The Difference Between Canker Sores and Cold Sores
Posted on 2/8/2021 by Dr. Cheryl Freeman
|Canker sores and cold sores are both common types of mouth lesions that affect between 20% and 40% of the American population. These small blisters or ulcers may look the same, but the causes for both these sores are very different.
The main difference between canker sores and cold sores lies in their causes, site of infection, and treatment.
Site of Infection
Canker sores are small to medium-sized blisters that appear inside the mouth. This is the first indication that your sore is a canker sore and not a cold sore. If the blisters remain inside the mouth and appear on the inside of your lips, inside of your cheeks, on the gums, on the tongue, under the tongue, on the sides of the tongue, or at the back of your throat, then it is a canker sore and not a cold sore.
Cold sores, on the other hand, mostly appear on the lips and around the mouth. The cold sores can look like small, pus-filled blisters around your mouth and on the edges of the lips. With time, these pus-filled blisters become crusty, and the dry skin falls off to reveal new skin.
The causes of canker sores are multifactorial. The most common causes of canker sores are bacterial or viral infections, vitamin deficiency, or an injury inside the mouth. As a result, the skin becomes inflamed, and a blister forms. Some other causes of canker sores are; hormonal changes, stress, intestinal infection, and food allergies.
On the other hand, cold sores are caused by a contagious virus. The sore is caused by the same virus that causes the sexually transmitted diseases, herpes. For this reason, cold sores are also known as oral herpes. When you come in contact with a person infected by the herpes virus, acts like kissing, sharing toothbrushes, utensils, towels, cosmetics (lip balms, lipsticks, lip gloss), and straws can transfer the virus from them to you. Initially, you may not know that you have been infected by the herpes virus because the symptoms are mild, but over time, you may develop fever, body pain, headaches, and sores around your mouth and on the lips.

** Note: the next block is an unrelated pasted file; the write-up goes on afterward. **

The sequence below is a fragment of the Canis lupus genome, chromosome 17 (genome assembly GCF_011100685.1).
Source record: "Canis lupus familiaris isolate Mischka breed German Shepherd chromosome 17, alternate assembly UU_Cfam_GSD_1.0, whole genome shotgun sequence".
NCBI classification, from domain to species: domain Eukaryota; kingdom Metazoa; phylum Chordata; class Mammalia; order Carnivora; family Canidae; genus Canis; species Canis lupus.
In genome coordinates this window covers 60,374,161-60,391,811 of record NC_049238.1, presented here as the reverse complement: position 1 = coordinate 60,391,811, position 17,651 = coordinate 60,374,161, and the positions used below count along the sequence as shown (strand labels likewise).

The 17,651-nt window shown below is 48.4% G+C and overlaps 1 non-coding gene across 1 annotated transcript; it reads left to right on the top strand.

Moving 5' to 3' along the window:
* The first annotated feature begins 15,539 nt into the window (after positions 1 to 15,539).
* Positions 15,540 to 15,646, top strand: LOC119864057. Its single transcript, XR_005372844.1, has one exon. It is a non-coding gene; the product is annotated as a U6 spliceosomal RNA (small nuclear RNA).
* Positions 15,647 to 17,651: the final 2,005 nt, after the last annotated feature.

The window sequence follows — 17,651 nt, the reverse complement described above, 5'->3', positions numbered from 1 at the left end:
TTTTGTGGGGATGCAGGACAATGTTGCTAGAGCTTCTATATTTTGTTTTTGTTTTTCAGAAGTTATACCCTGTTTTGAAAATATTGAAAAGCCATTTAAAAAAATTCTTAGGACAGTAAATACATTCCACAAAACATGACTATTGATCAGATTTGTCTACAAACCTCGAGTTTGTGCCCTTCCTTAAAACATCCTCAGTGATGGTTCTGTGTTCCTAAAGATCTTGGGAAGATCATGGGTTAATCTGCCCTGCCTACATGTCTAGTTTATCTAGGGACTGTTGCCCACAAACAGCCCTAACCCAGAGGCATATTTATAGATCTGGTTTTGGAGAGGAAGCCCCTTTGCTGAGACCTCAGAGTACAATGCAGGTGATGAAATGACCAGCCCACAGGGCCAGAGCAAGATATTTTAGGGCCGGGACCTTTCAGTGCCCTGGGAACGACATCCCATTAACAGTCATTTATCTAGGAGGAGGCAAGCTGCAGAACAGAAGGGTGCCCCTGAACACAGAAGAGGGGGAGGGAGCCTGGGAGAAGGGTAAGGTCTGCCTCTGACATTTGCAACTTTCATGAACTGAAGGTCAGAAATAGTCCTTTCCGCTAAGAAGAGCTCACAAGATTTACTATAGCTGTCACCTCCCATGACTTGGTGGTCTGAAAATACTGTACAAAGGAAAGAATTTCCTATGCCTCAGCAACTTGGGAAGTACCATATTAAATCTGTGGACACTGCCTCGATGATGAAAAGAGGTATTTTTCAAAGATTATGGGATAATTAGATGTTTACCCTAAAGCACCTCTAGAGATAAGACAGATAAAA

Canker sores are easy to treat. You can easily treat your canker sores with doctor's prescribed topical medicines or ointments like; antibiotics, anti-inflammatories, and painkillers, or by using one of the popular home remedies like honey, yogurt, and coconut oil.
Cold sores can be treated by using antivirals like famciclovir, acyclovir, and valacyclovir. After the pus has been discharged or dries up, the blister will become crusty. The dead skin will fall off, and the new skin will appear. The cold sores heal within a week or two and do not leave behind any scars.
If you are still confused about your oral sores or are seeking treatment for your canker or cold sores, then visit Randolph Center for Dental Excellence and consult Dr. Bryan Freeman and Dr. Cheryl Freeman.